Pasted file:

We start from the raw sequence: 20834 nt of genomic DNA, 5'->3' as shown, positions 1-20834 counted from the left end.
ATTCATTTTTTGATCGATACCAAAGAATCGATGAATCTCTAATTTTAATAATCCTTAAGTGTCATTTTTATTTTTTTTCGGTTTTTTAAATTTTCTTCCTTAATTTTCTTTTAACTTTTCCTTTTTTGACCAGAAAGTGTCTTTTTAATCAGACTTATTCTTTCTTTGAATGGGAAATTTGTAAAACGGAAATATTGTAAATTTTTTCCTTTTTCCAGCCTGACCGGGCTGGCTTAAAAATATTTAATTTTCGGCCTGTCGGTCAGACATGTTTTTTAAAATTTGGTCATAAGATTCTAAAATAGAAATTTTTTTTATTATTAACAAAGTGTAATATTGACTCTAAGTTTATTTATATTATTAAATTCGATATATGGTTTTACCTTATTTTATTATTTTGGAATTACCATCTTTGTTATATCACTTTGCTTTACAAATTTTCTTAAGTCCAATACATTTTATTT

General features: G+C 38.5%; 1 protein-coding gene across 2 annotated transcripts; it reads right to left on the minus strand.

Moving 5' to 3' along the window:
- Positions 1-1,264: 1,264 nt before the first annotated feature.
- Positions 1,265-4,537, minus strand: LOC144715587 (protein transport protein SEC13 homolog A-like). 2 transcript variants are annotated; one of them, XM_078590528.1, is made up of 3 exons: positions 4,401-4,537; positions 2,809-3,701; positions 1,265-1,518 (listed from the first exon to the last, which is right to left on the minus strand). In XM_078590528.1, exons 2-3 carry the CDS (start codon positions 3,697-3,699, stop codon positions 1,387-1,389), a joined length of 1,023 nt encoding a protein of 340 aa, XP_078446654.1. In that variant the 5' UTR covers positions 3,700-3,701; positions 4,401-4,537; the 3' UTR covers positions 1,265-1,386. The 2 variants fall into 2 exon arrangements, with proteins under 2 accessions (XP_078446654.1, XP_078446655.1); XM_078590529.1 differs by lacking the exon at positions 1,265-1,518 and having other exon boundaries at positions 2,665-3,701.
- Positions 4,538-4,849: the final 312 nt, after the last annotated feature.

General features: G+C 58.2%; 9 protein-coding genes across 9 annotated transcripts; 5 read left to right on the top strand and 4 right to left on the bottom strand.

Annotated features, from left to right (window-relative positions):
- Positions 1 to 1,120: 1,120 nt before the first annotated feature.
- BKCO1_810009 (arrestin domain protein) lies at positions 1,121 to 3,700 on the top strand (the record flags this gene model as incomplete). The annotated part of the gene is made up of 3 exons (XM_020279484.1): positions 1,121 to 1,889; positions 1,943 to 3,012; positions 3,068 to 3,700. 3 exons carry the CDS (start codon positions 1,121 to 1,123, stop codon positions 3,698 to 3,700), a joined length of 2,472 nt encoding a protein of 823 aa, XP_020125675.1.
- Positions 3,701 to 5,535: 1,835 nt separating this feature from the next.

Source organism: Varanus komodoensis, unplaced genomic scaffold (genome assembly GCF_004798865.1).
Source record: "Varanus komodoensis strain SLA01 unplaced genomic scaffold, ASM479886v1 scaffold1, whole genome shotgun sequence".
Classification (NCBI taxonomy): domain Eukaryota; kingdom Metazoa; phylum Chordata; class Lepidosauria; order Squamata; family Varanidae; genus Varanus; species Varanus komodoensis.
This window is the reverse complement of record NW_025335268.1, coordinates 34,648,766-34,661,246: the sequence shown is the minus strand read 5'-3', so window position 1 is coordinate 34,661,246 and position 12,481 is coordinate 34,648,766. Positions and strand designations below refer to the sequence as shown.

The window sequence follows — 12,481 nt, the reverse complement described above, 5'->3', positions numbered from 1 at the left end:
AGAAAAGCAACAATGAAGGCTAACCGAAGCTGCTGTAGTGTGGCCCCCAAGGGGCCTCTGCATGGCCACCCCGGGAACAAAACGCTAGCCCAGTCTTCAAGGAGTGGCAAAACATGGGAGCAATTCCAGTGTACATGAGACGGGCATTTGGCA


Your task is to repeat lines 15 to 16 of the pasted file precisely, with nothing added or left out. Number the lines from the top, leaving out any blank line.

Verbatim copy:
Classification (NCBI taxonomy): domain Eukaryota; kingdom Metazoa; phylum Chordata; class Lepidosauria; order Squamata; family Varanidae; genus Varanus; species Varanus komodoensis.
This window is the reverse complement of record NW_025335268.1, coordinates 34,648,766-34,661,246: the sequence shown is the minus strand read 5'-3', so window position 1 is coordinate 34,661,246 and position 12,481 is coordinate 34,648,766. Positions and strand designations below refer to the sequence as shown.